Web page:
I had to relinquish my lead of the second pitch of Tat Gully (meant to be grade IV) as I was faffing, tired and let the fact that we'd already used half the rack on the belay and first couple of runners get in my head. Neil as ever just got on with it, but I wouldn't choose that route for a link-up that needs efficiency. We did talk about finishing up something like North East Buttress, but I think we would have spent a lot of time trying to find the start of the route and it would have added a lot to an already long day.

trying to hug the summit shelter of Ben Nevis.  © Ali Rose
trying to hug the summit shelter of Ben Nevis.
© Ali Rose

It looked like conditions made the day quite a bit harder. How did this impact your climbing?

I felt pretty rubbish setting off due to too many days on the hill recently and the weather was way worse than expected. On the Grey Coires ridge it was probably gusting 45-50 mph and we were breaking trail most of the way in a complete white-out. Dropping into the first climb on Coire Mhadaidh/Stob Coire an Laoigh was actually a relief as we got out of the wind for a bit. On a blue sky day, we might have had a chance to dry out a bit along the way, but were both pretty soggy for most of the day due to sweat and our jackets riming up and not "breathing". 

We'd set our start time (3:30 am) to arrive at the Brenva face on Ben Nevis still with some light to see, but the visibility was down to about 15-20m and the light was fading fast, so we opted for the approach of "just head up". It felt like a fittingly wild end to the experience to be soloing onsight up the Brenva face for 250m or so by headtorch in the thick mist. I was certain I could hear voices at the top and we only found out later that it was Anna Wells finishing her own Lochaber Traverse as part of her Munro round [ed: which she is finishing today, 13 March].

Ali about to tell Neil that he doesn't fancy the lead.  © UKC News
Ali about to tell Neil that he doesn't fancy the lead.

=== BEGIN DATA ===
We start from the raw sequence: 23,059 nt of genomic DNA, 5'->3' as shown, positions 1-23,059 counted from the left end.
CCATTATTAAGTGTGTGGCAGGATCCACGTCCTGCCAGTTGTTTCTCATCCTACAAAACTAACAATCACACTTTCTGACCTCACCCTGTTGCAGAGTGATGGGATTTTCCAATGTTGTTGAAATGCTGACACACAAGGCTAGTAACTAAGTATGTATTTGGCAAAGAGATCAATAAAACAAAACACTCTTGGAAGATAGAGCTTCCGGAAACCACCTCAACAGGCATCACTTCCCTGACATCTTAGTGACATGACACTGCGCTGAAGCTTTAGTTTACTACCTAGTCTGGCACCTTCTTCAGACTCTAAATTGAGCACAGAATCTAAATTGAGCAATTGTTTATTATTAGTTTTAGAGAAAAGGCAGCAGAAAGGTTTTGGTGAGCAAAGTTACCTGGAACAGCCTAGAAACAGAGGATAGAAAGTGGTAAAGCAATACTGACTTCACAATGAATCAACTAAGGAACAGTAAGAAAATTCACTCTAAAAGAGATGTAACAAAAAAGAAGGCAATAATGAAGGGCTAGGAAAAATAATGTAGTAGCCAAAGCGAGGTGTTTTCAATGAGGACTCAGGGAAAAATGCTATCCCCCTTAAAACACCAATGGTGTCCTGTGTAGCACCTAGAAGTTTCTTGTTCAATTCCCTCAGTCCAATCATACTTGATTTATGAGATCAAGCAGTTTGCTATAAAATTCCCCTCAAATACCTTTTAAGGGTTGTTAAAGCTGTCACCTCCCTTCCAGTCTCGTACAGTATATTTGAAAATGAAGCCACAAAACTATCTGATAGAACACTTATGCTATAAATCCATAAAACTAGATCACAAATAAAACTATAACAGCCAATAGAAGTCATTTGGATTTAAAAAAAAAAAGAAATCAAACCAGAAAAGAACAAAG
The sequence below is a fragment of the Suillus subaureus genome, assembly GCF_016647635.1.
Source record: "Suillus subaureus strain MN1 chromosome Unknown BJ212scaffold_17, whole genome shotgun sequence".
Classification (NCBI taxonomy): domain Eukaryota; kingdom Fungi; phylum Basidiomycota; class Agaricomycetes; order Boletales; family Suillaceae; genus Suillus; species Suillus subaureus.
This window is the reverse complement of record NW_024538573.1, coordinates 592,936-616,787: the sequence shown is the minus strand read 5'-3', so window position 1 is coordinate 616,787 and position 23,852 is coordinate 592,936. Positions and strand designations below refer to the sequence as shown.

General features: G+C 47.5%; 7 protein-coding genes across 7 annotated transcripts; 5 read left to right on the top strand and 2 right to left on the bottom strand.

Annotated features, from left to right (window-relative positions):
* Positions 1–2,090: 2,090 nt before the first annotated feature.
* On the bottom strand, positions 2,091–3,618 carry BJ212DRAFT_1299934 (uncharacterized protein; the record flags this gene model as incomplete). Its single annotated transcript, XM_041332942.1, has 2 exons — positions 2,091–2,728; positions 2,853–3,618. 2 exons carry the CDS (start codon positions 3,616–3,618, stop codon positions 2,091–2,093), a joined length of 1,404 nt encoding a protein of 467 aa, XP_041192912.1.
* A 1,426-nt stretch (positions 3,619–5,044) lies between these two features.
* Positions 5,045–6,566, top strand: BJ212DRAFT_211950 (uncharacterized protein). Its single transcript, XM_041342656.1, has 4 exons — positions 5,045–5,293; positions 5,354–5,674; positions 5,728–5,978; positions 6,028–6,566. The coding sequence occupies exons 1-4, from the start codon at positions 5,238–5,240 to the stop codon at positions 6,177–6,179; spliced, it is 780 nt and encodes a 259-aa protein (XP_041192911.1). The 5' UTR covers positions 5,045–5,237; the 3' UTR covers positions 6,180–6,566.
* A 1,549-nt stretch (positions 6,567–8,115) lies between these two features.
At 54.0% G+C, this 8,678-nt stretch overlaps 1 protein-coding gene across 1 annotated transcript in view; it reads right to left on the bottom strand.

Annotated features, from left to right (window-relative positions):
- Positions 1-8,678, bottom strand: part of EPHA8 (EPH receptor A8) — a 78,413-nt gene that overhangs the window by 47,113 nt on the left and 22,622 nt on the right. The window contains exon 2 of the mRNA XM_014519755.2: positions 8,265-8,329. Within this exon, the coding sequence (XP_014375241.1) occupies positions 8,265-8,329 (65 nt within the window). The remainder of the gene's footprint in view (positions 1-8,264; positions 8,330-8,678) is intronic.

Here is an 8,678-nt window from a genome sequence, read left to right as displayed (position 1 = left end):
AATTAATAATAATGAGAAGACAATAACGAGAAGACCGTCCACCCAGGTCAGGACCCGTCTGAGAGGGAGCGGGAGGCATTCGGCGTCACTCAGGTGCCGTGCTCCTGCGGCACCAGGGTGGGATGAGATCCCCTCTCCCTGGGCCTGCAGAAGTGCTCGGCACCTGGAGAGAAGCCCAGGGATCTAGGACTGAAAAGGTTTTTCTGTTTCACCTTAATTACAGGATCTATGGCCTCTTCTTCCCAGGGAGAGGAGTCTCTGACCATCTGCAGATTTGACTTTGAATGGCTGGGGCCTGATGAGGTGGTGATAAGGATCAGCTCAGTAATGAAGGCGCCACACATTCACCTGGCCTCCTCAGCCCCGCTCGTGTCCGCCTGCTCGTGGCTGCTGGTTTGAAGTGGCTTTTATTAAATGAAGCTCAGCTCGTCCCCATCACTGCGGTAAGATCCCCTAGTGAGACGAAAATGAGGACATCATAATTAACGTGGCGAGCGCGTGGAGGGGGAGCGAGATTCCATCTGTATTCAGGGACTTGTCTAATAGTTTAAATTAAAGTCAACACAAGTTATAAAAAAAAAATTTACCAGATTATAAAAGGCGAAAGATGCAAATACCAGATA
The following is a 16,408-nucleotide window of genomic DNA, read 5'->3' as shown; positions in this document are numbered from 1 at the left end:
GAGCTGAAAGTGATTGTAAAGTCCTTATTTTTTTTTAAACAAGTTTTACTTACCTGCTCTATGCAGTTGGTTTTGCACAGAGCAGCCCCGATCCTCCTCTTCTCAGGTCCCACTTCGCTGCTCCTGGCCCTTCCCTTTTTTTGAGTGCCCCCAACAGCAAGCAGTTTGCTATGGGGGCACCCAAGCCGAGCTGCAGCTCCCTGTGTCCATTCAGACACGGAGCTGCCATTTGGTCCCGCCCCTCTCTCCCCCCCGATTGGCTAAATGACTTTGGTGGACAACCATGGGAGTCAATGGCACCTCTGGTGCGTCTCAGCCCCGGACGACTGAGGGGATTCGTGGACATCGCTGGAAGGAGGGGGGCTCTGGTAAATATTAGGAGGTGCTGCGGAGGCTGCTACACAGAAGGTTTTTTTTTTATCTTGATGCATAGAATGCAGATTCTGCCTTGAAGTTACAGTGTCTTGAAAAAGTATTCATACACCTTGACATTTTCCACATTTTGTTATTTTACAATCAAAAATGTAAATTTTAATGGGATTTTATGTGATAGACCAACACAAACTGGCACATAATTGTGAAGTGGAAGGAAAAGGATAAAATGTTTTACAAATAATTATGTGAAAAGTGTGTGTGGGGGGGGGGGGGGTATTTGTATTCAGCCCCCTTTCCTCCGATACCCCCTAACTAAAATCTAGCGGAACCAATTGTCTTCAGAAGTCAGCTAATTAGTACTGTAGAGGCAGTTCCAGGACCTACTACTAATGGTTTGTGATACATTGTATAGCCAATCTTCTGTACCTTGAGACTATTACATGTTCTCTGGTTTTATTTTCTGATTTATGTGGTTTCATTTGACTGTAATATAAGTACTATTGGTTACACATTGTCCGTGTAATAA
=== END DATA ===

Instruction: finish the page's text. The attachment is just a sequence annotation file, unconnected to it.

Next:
What were your timings for the challenge?

We were 18 hours and 1 minute from the upper parking at Corriechoille to the bridge at Glen Nevis YHA. It's traditional to measure a Lochaber traverse from the Wee Minister but I totally forgot and started my watch at the car. The final stats were 33km (ish), 3700m of elevation gain (1800m+ of which was graded climbing).

Compared to previous link-ups that you've done, like the Summer Glen Coe Classic Rock round, how likely is it that people will want to repeat this — and would you recommend it?

I think the beauty of a link-up like this is going out to have a big adventure with a mate and seeing what happens. If someone looks at this and conceives their own link-up across these hills, that would be amazing — though I doubt anyone would follow us exactly as it's a pretty random collection of routes.  

Anabasis on the east face of Aonach Beag.  © UKC News
Anabasis on the east face of Aonach Beag.

What are your thoughts on this Scottish winter season overall?

This season has been another rollercoaster of promising-looking conditions followed by deep thaws. Just like last season, if you're into early season mixed conditions or grade IV and under ice routes, there has been lots of good stuff still to do, but it's tough seeing the huge thaws strip out the classics right as they start to get good. There's still time for some late season ice or the new classic of early season-late season conditions!

  • For a more walking-friendly version of the Lochaber Traverse see this article:


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Ali's got that "Thousand Yard Stare" look perfected in that summit photo.

14 Mar
very impressive in those conditions. Reflects strongly on the mountain skills of Neil and Ali.
14 Mar

Wonderfully wild, silly, overoptimistic and successful.

I love the detailed planning....

14 Mar

Amazing!

14 Mar

What an absolutely quality day out. I'm pleased to hear it's not just me who found pitch 2 of Tat Gully (IV 4) a little harder than expected. I backed off while stood just above where Ali is in that photo, while trying to squeeze it in as a quick second route at the end of 2023. It felt tricksome (as had the start of pitch 1 in December's lean-but hard conditions) and the route-finding was surprisingly inobvious, for a gully! To think of having all those moves, metres and miles still lying ahead.... Impressive.